The various methods in the class ContourPlot are explained briefly by comments in the full source code included with the project. The most important are paint(Graphics g) and ContourPlotKernel(Graphics g, boolean workSpace[]). The former is called directly by the applet and in turn calls the latter which corresponds to the "outer" level of the plotting algorithm adapted from Synder's subroutine GCONTR. (For brevity, some methods have been omitted from Listing 4, in particular a few methods which are called directly or indirectly only by ContourPlotKernel and thus include only code adapted from Synder.)

Listing 4

Selections from
// "ContourPlot" is the most important class. It is a user-interface component which 
// parses the data, draws the contour plot, and returns a string of results.

import java.awt.*;

public class ContourPlot extends Canvas {

  // Below, constant data members:
  final static boolean SHOW_NUMBERS = true;
  final static int  BLANK       =  32,
              OPEN_SUITE      =  (int)'{',
              CLOSE_SUITE     =  (int)'}',
              BETWEEN_ARGS    =  (int)',',
              N_CONTOURS      =  10,
              PLOT_MARGIN     =  20,
              WEE_BIT        =   3,
              NUMBER_LENGTH    =   3;
  final static double    Z_MAX_MAX  =  1.0E+10,
                      Z_MIN_MIN  = -Z_MAX_MAX;
  final static String EOL  =

  // Below, data members which store the grid steps,
  // the z values, the interpolation flag, the dimensions
  // of the contour plot and the increments in the grid:
  int        xSteps, ySteps;
  float      z[][];
  boolean    logInterpolation = false;
  Dimension  d;
  double      deltaX, deltaY;

  // Below, data members, most of which are adapted from
  // Fortran variables in Snyder's code:
  int    ncv = N_CONTOURS;
  int    l1[] = new int[4];
  int    l2[] = new int[4];
  int    ij[] = new int[2];
  int    i1[] = new int[2];
  int    i2[] = new int[2];
  int    i3[] = new int[6];
  int    ibkey,icur,jcur,ii,jj,elle,ix,iedge,iflag,ni,ks;
  int    cntrIndex,prevIndex;
  int    idir,nxidir,k;
  double    z1,z2,cval,zMax,zMin;
  double    intersect[]    = new double[4];
  double    xy[]          = new double[2];
  double    prevXY[]      = new double[2];
  float     cv[]          = new float[ncv];
  boolean  jump;

  // A constructor method.
  public ContourPlot(int x, int y) {
    xSteps = x;
    ySteps = y;

  // The following routines are omitted from this listing.
  // See the full source code included with the project.
  // int sign(int a, int b)
  // void InvalidData()
  // void GetExtremes()
  // void SetMeasurements()
  // void DetectBoundary()
  // boolean Routine_label_020()
  // boolean Routine_label_050()
  // boolean Routine_label_150()
  // short Routine_label_200(  Graphics g,
  //                          boolean workSpace[])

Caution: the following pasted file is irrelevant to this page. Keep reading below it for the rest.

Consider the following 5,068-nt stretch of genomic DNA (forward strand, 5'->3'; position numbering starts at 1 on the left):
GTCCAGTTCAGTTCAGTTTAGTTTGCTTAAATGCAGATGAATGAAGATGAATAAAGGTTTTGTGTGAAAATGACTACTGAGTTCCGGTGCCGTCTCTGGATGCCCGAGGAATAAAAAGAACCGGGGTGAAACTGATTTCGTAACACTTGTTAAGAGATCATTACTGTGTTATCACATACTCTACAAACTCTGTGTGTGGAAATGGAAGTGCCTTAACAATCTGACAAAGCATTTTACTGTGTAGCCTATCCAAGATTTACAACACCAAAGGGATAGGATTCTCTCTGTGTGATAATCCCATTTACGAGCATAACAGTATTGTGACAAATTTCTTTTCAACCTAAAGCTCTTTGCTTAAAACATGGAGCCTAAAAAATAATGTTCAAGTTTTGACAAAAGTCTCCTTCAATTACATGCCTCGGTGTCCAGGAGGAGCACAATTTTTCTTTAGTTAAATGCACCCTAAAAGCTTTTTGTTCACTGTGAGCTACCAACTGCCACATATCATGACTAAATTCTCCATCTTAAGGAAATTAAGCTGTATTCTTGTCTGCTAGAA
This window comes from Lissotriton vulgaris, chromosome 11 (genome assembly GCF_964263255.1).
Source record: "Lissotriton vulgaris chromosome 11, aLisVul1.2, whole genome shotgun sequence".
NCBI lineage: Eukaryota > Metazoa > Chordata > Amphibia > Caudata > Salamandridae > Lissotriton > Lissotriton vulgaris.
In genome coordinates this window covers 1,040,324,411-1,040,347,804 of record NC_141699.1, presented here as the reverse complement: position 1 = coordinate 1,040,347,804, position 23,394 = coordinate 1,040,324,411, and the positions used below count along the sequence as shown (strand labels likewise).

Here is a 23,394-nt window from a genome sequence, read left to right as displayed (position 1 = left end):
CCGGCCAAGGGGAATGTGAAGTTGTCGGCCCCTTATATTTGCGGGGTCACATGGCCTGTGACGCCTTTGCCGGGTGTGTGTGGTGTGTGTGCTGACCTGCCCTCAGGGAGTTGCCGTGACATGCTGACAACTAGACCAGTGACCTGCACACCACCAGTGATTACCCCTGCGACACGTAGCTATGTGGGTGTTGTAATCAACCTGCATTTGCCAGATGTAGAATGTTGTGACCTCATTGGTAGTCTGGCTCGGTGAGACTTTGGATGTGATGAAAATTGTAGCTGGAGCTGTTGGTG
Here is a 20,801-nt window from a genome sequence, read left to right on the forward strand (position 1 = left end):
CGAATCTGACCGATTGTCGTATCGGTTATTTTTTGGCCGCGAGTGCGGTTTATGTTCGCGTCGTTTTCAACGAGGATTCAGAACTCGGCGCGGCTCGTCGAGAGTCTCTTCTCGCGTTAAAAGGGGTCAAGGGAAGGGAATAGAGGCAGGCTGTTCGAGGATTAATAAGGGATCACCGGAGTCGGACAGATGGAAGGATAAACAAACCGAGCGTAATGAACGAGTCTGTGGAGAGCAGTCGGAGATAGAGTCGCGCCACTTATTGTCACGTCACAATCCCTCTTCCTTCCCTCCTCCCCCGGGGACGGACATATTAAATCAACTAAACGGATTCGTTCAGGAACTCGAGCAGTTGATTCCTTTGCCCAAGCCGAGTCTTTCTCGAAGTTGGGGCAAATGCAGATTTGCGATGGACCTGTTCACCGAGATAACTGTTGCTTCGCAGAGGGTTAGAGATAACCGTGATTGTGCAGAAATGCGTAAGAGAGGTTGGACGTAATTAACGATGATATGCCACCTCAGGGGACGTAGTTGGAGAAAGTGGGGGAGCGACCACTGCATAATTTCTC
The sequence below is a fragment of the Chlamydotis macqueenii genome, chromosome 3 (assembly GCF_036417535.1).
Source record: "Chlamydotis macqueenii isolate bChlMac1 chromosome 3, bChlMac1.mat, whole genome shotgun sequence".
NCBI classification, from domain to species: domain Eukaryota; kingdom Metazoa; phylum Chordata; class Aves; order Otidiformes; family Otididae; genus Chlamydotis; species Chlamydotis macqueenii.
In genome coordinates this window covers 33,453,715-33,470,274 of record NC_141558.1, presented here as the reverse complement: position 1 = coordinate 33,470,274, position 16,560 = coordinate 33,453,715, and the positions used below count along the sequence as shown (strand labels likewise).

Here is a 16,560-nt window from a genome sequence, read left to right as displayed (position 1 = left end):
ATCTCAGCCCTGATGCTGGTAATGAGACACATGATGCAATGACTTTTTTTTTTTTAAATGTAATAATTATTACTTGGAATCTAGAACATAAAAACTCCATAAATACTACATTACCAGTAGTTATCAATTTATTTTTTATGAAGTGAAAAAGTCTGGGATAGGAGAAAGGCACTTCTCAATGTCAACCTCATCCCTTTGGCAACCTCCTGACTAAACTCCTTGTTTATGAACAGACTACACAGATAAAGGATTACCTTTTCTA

// void ContinueContour()
  // "AssignContourValues" interpolates between "zMin" and "zMax", either
  // logarithmically or linearly, in order to assign contour values to the array "cv".
  void AssignContourValues() throws ParseMatrixException {
    int    i;
    double  delta;

    if ((logInterpolation) && (zMin <= 0.0)) {
      throw new
    if (logInterpolation) {
      double  temp = Math.log(zMin);

      delta = (Math.log(zMax)-temp) / ncv;
      for (i = 0; i < ncv; i++)
        cv[i] = (float)Math.exp(temp + (i+1)*delta);
    else {
      delta = (zMax-zMin) / ncv;
      for (i = 0; i < ncv; i++)
        cv[i] = (float)(zMin + (i+1)*delta);

  // "GetContourValuesString" returns a list of the
  // contour values for display in the results area.
  String GetContourValuesString() {
    String  s = new String();
    int    i;

    for (i = 0; i < ncv; i++)
      s = s  + "[" +  Integer.toString(i)
            + "] " + Float.toString(cv[i]) + EOL;
    return s;

  // "DrawGrid" draws the rectangular grid of gray lines
  // on top of which the contours will later be drawn.
  void DrawGrid(Graphics g) {
    int  i,j,kx,ky;

    // Interchange horizontal & vertical
    g.clearRect(0, 0,    d.height+2*PLOT_MARGIN,
                      d.width +2*PLOT_MARGIN);
    for (i = 0; i < xSteps; i++) {
      kx = (int)((float)i * deltaX);
      g.drawLine(  PLOT_MARGIN,
    for (j = 0; j < ySteps; j++) {
      ky = (int)((float)j * deltaY);
      g.drawLine(  PLOT_MARGIN+ky,

  // "SetColour" sets the colour of the graphics object, given the contour 
  // index, by interpolating linearly between "" & "".
  void SetColour(Graphics g) {
    Color c = new Color(
      ((ncv-cntrIndex)  *  +
             cntrIndex  *,
      ((ncv-cntrIndex)  * +
             cntrIndex  *,
      ((ncv-cntrIndex)  * +
             cntrIndex  *;
  // "DrawKernel" is the guts of drawing and is called directly or indirectly by 
  // "ContourPlotKernel" in order to draw a segment of a contour or to set the pen
  // position "prevXY". Its action depends on "iflag":
  // iflag == 1 means Continue a contour
  // iflag == 2 means Start a contour at a boundary
  // iflag == 3 means Start a contour not at a boundary
  // iflag == 4 means Finish contour at a boundary
  // iflag == 5 means Finish closed contour not at boundary
  // iflag == 6 means Set pen position
  // If the constant "SHOW_NUMBERS" is true, then the contour index is drawn 
  // adjacent to where the contour ends when completing a contour (iflag == 4 or 5).
  void DrawKernel(Graphics g) {
    int  prevU,prevV,u,v;

    if ((iflag == 1) || (iflag == 4) || (iflag == 5)) {
      if (cntrIndex != prevIndex) { // Must change colour
        prevIndex = cntrIndex;
      prevU = (int)((prevXY[0] - 1.0) * deltaX);
      prevV = (int)((prevXY[1] - 1.0) * deltaY);
      u = (int)((xy[0] - 1.0) * deltaX);
      v = (int)((xy[1] - 1.0) * deltaY);

      // Interchange horizontal & vertical
      g.drawLine( PLOT_MARGIN+prevV,PLOT_MARGIN+prevU,
              PLOT_MARGIN+v,   PLOT_MARGIN+u);